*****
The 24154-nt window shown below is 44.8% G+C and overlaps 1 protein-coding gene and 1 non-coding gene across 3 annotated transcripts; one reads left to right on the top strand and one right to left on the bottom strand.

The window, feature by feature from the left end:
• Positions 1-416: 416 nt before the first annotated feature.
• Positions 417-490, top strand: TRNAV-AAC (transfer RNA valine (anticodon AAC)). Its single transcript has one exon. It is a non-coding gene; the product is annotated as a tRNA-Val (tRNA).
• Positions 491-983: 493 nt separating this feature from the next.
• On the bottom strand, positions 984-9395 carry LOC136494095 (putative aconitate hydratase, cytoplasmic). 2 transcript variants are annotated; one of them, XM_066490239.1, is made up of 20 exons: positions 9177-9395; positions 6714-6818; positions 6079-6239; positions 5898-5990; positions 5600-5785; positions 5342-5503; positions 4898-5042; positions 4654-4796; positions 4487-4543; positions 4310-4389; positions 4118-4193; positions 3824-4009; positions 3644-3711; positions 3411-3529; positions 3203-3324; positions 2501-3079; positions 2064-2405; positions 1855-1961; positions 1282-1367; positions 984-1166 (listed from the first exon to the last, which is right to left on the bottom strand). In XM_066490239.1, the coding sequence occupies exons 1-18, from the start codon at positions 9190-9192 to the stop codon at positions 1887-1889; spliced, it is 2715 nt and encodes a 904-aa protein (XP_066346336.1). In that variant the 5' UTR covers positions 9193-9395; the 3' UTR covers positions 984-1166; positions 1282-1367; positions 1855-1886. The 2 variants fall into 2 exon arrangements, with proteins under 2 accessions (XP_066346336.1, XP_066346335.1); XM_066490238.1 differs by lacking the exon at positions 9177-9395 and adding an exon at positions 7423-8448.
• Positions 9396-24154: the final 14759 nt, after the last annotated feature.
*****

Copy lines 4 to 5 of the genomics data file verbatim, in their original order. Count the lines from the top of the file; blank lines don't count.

• Positions 417-490, top strand: TRNAV-AAC (transfer RNA valine (anticodon AAC)). Its single transcript has one exon. It is a non-coding gene; the product is annotated as a tRNA-Val (tRNA).
• Positions 491-983: 493 nt separating this feature from the next.